The maps, drawn by the Federal Emergency Management Agency, dictate the monthly premiums millions of American households pay for flood insurance. They are also designed to give homeowners and buyers the latest understanding of how likely their communities are to flood.
The government's response to the rising need for accurate maps? It's slashed funding for them.
Congress has cut funding for updating flood maps by more than half since 2010, from $221 million down to $100 million this year. And the president's latest budget request would slash funding for mapping even further to $84 million—a drop of 62 percent over the last four years.
In a little-noticed written response to questions from a congressional hearing, FEMA estimated the cuts would delay its map program by three to five years. The program "will continue to make progress, but more homeowners will rely on flood hazard maps that are not current," FEMA wrote.
The cuts have slowed efforts to update flood maps across the country.
In New England, for instance, FEMA is updating coastal maps but has put off updating many flood maps along the region's rivers, said Kerry Bogdan, a senior engineer with FEMA's floodplain mapping program in Boston.
"Unfortunately, without the money to do it, we're limited and our hands are kind of tied," she said.
Many of the flood maps in Vermont—including areas near Lake Champlain that have recently flooded—are decades out of date. "There are definitely communities that really need that data," said Ned Swanberg, the flood hazard mapping coordinator with Vermont's Department of Environmental Conservation.
Asked about the cuts, a spokesman for the White House's Office of Management of Budget directed to us FEMA, which did not respond to our requests for comment.
New maps can guide development toward areas that are less likely to flood. They also tend to be far more accurate. Today's mapmakers can take advantage of technologies including lidar, or laser radar, and ADCIRC, a computer program that's used to model hurricane storm surge. They can also incorporate more years of flooding data into their models.
"It is disconcerting to have counties and areas where people still have maps from the 1970s," said Suzanne Jiwani, a floodplain mapping engineer with Minnesota's Department of Natural Resources.
The slashed funding for the mapping program hasn't gone unnoticed in Congress.
Rep. David E. Price, a North Carolina Democrat on the House Appropriations subcommittee that is responsible for FEMA's budget, told W. Craig Fugate, the FEMA administrator, at a hearing in March 2012 that FEMA's budget "continues to lowball funding" for updating the country's flood maps.
"Both Republican and Democratic Administrations have generally made inadequate requests for Flood Hazard Mapping and Risk Analysis funding, and under the Republican majority funding provided has been inadequate," Price said in a statement to ProPublica.
Andrew High, a spokesman for Price, said the congressman had pushed for modest boost in funding, about $10 million this year.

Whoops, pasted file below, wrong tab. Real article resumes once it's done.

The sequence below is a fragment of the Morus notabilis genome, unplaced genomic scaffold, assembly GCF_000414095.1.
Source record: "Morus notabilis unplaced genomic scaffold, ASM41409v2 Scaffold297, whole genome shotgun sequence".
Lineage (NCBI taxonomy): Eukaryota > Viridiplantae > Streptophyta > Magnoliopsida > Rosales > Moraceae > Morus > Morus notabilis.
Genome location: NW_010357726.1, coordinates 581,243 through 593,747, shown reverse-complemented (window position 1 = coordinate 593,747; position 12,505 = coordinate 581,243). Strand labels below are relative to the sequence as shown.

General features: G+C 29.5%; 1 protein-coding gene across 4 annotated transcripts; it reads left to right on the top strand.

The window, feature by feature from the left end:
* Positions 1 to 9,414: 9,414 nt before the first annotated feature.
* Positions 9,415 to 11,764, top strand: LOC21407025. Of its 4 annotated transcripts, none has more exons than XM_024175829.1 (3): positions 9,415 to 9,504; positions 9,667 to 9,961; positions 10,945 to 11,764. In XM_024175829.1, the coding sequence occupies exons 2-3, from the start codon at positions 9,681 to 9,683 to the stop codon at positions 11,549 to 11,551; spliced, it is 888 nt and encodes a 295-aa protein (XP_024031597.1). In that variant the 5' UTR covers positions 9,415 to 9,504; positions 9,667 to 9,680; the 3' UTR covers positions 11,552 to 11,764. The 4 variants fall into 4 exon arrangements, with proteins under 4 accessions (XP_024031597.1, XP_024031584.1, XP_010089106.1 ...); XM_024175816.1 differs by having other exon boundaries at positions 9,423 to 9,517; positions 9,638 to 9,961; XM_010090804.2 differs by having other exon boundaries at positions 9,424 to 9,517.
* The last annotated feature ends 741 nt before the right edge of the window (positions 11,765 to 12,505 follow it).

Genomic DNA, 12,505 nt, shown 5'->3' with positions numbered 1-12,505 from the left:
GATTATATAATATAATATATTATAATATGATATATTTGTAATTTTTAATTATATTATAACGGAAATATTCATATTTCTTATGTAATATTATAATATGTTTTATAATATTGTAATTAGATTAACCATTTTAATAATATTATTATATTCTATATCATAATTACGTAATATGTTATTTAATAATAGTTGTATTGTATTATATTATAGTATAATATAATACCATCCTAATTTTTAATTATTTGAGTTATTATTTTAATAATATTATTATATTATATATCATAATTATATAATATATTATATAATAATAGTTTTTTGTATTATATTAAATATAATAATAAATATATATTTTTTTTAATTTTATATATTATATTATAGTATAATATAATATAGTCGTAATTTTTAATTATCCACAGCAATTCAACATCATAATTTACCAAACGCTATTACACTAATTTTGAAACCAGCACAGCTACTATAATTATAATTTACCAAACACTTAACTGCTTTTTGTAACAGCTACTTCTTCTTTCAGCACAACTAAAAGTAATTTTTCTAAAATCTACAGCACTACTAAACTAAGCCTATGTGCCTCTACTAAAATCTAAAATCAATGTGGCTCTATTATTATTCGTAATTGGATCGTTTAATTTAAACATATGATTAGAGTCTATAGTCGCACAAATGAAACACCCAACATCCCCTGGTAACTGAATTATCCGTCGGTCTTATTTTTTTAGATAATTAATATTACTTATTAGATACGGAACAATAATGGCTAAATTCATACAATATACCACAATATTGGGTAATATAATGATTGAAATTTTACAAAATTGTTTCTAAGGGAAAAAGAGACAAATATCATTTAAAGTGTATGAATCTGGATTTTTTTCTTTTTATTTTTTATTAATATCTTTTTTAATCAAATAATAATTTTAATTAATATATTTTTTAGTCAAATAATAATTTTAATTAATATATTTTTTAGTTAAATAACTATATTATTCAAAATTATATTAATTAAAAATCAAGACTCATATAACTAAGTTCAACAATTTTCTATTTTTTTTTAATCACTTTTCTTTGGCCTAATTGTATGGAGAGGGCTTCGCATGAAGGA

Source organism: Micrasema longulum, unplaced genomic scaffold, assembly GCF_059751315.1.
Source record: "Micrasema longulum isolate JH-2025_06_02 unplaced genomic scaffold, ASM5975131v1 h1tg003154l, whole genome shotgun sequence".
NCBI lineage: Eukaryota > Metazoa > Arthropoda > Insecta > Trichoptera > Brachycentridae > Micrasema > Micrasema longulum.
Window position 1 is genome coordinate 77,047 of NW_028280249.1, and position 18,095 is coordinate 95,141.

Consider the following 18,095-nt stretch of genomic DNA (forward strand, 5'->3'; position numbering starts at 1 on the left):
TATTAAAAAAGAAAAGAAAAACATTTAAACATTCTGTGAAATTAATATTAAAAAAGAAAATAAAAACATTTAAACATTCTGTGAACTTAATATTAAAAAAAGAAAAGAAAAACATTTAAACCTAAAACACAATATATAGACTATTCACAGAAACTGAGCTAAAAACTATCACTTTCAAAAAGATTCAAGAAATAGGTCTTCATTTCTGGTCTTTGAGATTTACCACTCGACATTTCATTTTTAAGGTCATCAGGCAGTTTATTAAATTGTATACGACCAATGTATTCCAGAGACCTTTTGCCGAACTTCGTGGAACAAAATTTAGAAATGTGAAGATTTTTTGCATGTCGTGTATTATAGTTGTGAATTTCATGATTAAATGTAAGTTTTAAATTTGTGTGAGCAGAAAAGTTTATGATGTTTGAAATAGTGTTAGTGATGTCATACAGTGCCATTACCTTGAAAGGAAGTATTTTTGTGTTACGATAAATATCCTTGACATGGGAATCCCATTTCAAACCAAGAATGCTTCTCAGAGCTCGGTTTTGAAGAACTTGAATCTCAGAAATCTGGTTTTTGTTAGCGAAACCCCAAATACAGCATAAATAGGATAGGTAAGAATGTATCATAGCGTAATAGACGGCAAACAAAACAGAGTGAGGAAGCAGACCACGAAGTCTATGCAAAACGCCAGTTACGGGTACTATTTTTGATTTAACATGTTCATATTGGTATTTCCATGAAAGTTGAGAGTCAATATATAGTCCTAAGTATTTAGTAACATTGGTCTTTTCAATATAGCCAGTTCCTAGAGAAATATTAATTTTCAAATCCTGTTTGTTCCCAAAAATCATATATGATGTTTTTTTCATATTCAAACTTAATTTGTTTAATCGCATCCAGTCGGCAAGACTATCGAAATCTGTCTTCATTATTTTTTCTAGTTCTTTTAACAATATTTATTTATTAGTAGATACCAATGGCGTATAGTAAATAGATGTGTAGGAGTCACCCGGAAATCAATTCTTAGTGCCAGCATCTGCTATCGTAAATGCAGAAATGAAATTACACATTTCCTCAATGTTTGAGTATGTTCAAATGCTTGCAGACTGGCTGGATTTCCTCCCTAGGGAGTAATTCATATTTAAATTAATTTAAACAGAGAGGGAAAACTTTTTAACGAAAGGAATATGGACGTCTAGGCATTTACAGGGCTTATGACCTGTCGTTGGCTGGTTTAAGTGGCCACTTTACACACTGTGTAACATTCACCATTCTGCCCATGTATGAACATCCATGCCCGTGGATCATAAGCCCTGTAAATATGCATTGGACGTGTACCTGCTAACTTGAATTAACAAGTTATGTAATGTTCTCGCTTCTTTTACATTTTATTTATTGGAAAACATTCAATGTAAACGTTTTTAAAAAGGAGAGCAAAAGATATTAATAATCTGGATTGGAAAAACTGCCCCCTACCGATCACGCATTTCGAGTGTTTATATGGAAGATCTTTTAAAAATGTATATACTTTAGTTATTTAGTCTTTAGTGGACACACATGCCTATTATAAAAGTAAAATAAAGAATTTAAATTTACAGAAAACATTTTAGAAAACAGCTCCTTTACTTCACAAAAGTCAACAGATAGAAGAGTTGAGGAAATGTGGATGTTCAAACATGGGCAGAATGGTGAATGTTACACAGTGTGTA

It was a question from Price that prompted FEMA to detail the delays. FEMA said its ultimate goal was to get 80 percent of the country's flood hazard data up-to-date. Cutting funding for the program "is a difficult decision," FEMA wrote, "but it's reasonable given multitude of competing national priorities and limited resources."
FEMA also funds its maps through the National Flood Insurance Program. It takes a small slice of homeowners' flood insurance premiums, about $150 million in the 2013 fiscal year. But the flood insurance program is also in trouble, and income from the premiums is already stretched thin. The program has more than $20 billion in debt after paying out massive claims after Katrina and Sandy, and it took in only $3.6 billion in premiums last year.
As part of an overhaul to the insurance program last year, Congress authorized the government to spend $400 million a year for the next five years to update flood maps. But for the 2013 fiscal year, Congress has appropriated just a quarter of that. Sequestration has cut another $5 million, according to the Office of Management and Budget, leaving $95 million for flood mapping this year.
That's not nearly enough, said Larry Larson, director emeritus of the Association of State Floodplain Managers, a trade organization based in Madison, Wisconsin.
"To get the mapping done, you need probably $400 million a year for 10 years," Larson said.
The experiences of some homeowners after Sandy illustrate the dangers of outdated flood maps.
FEMA was in the process of updating the maps in New York City and New Jersey when Sandy hit. After the storm, the agency rushed to complete "advisory" flood maps designed to give homeowners a rough idea of how much they might need to raise their damaged homes by to avoid catastrophically high flood insurance premiums—more than $30,000 a year for some homeowners in the worst flood zones.
But homeowners like George Kasimos, whose Toms River, New Jersey, house was damaged in the storm, say they don't want to shell out tens of thousands of dollars to raise their homes until FEMA has finalized the new maps. FEMA plans to release preliminary maps for New Jersey this summer, but the final ones aren't expected until late next year. (Scott Duell, the risk analysis chief for FEMA in New York, said that the cuts had not slowed down work on the new maps in New York and New Jersey.)
Kasimos said any cuts to the flood mapping program were shortsighted.
"There's going to be another hurricane somewhere, there's going to be another disaster," he said. "If you're cutting the flood mapping program, somebody's going to get screwed."